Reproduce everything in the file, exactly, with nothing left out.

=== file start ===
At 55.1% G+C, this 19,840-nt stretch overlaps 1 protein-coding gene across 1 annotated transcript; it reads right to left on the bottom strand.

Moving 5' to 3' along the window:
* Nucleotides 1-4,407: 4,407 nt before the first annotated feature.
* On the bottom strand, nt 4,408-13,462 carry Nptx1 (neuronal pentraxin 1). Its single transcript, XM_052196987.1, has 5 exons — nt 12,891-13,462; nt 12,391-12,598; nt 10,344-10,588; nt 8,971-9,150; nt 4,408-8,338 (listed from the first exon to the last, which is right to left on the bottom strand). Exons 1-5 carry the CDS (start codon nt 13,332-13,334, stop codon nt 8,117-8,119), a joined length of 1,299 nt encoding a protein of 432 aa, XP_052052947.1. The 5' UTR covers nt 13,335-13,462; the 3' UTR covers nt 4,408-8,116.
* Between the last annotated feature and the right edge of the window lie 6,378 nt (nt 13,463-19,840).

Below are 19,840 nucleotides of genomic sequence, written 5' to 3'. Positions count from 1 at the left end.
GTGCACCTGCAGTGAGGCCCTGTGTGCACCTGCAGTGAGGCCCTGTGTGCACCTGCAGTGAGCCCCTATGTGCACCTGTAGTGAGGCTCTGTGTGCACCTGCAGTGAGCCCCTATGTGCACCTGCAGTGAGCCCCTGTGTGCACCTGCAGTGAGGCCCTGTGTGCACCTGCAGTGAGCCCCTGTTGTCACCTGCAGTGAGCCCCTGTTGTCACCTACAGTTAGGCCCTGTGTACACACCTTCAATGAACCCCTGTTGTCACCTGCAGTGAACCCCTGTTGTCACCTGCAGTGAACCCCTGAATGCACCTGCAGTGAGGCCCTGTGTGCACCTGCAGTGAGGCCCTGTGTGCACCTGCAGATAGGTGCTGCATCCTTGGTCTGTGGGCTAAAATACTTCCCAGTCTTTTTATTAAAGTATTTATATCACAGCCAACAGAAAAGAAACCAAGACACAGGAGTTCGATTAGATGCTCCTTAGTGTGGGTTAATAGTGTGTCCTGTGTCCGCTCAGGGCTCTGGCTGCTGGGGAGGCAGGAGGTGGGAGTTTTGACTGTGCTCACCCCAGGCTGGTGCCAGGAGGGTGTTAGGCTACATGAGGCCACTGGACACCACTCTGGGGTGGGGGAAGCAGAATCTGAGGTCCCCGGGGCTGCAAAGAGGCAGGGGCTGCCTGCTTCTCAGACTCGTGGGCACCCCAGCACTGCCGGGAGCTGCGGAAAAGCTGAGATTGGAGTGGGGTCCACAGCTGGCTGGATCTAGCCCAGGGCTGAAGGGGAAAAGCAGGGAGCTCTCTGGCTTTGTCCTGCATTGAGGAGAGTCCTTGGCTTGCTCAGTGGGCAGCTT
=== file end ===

At 55.1% G+C, this 19,840-nt stretch overlaps 1 protein-coding gene across 1 annotated transcript; it reads right to left on the bottom strand.

Moving 5' to 3' along the window:
* Nucleotides 1-4,407: 4,407 nt before the first annotated feature.
* On the bottom strand, nt 4,408-13,462 carry Nptx1 (neuronal pentraxin 1). Its single transcript, XM_052196987.1, has 5 exons — nt 12,891-13,462; nt 12,391-12,598; nt 10,344-10,588; nt 8,971-9,150; nt 4,408-8,338 (listed from the first exon to the last, which is right to left on the bottom strand). Exons 1-5 carry the CDS (start codon nt 13,332-13,334, stop codon nt 8,117-8,119), a joined length of 1,299 nt encoding a protein of 432 aa, XP_052052947.1. The 5' UTR covers nt 13,335-13,462; the 3' UTR covers nt 4,408-8,116.
* Between the last annotated feature and the right edge of the window lie 6,378 nt (nt 13,463-19,840).

Below are 19,840 nucleotides of genomic sequence, written 5' to 3'. Positions count from 1 at the left end.
GTGCACCTGCAGTGAGGCCCTGTGTGCACCTGCAGTGAGGCCCTGTGTGCACCTGCAGTGAGCCCCTATGTGCACCTGTAGTGAGGCTCTGTGTGCACCTGCAGTGAGCCCCTATGTGCACCTGCAGTGAGCCCCTGTGTGCACCTGCAGTGAGGCCCTGTGTGCACCTGCAGTGAGCCCCTGTTGTCACCTGCAGTGAGCCCCTGTTGTCACCTACAGTTAGGCCCTGTGTACACACCTTCAATGAACCCCTGTTGTCACCTGCAGTGAACCCCTGTTGTCACCTGCAGTGAACCCCTGAATGCACCTGCAGTGAGGCCCTGTGTGCACCTGCAGTGAGGCCCTGTGTGCACCTGCAGATAGGTGCTGCATCCTTGGTCTGTGGGCTAAAATACTTCCCAGTCTTTTTATTAAAGTATTTATATCACAGCCAACAGAAAAGAAACCAAGACACAGGAGTTCGATTAGATGCTCCTTAGTGTGGGTTAATAGTGTGTCCTGTGTCCGCTCAGGGCTCTGGCTGCTGGGGAGGCAGGAGGTGGGAGTTTTGACTGTGCTCACCCCAGGCTGGTGCCAGGAGGGTGTTAGGCTACATGAGGCCACTGGACACCACTCTGGGGTGGGGGAAGCAGAATCTGAGGTCCCCGGGGCTGCAAAGAGGCAGGGGCTGCCTGCTTCTCAGACTCGTGGGCACCCCAGCACTGCCGGGAGCTGCGGAAAAGCTGAGATTGGAGTGGGGTCCACAGCTGGCTGGATCTAGCCCAGGGCTGAAGGGGAAAAGCAGGGAGCTCTCTGGCTTTGTCCTGCATTGAGGAGAGTCCTTGGCTTGCTCAGTGGGCAGCTT